Naramake addition ‘substantially completed’

Building and Facilities Manager Alan Lo
Norwalk Building and Facilities Manager Alan Lo, center, shows off the new classrooms under construction at Naramake Elementary School.

NORWALK, Conn. – Four classrooms have been added to Naramake Elementary School.

Construction on the $4.4 million addition began in November and is scheduled to be “substantially completed,” obtaining a Conditional Certificate of Occupancy, in time for school opening, Norwalk Building and Facilities Manager Alan Lo said.

Norwalk is expected to get a $1.2 million reimbursement from the state, Lo said. 

At right, the old part of Naramake; at left, the new.

The project consists of:

  • A four-classroom building addition, with storage space below.   Below the classrooms is storage space for NPS systemwide storage
  • Renovation of the existing children’s bathrooms along the main corridor to make them ADA (American Disabilities Act) compliant
  • An ADA-accessible lift to stage
  • ADA accessibility site improvements
  • Parking lot layout and student drop-off improvements
  • Boilers and boiler room equipment replacement, including the installation of a building energy management system for boiler room equipment
  • Abatement of asbestos floor tiles in the hallways.

Common Council members recently toured the addition. Lo told them the storage under the new classrooms is not accessible from the inside and is for the entire school system, not just Naramake. It was possible because of the grade change on the property, which necessitated building a foundation wall anyway.

Council members were surprised to learn that the new boilers aren’t really much more efficient than the old ones. If they were gas boilers, they would be, Lo said. But the distance of the boilers from the road made connecting to the Yankee Gas main cost-prohibitive, he said. In addition, the pipeline that they would connect to wasn’t very big, Lo said.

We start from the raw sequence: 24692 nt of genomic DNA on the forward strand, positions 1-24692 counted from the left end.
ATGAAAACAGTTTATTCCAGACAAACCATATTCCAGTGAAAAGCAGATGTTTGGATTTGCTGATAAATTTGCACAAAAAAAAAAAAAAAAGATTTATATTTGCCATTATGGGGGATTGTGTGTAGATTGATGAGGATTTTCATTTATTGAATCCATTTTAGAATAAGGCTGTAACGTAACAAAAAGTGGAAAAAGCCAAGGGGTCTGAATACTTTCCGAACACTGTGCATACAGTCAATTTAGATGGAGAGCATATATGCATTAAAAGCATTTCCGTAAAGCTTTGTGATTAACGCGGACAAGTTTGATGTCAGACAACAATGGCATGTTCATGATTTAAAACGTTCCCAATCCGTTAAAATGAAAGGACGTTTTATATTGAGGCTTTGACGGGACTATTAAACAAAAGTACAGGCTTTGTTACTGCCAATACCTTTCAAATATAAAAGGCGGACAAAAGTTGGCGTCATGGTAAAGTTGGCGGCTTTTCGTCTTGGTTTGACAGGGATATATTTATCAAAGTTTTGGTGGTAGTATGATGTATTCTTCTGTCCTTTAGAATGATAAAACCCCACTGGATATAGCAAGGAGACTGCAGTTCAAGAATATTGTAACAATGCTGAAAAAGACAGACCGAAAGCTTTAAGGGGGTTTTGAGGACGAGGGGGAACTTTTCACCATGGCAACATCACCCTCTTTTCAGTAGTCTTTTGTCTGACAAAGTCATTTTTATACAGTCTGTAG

Norwalk Common Council members and two other guests get a look at the Naramake Elementary School boiler room recently.


3 responses to “Naramake addition ‘substantially completed’”

  1. Don’t Panic

    LEED certified? Solar panels? Boiler need would be lower if we built for energy efficiency in the first place.

  2. Steve Colarossi

    Energy efficiency is a cause that all of us involved in the initial capital planning (in 2010) strongly supported. However, there would have been a significant cost in most schools that would not have been recouped for several years.
    As an example, the initial plan was to convert Naramake to natural gas. However, the entire cost of the natural gas line upgrade that would have been needed was significant and Yankee Gas was unwilling to contribute. In the end the design plans reflected the most efficient means of creating long-overdue classroom space.

  3. Don’t Panic

    Conversion to natural gas is not really what I was talking about. It is a fossil fuel that is increasing in price because of demand, while it is having increasing impact on the environment at the point of extraction. As it was ALREADY discussed in the article, this was what triggered my question.
    I was talking about the reducing the overall need with architectural decisions, like efficient insulation, use of natural conditions, solar panels, etc. I am going to assume they already went straight to CFLs or LEDs for lighting.

Leave a Reply

Recent Comments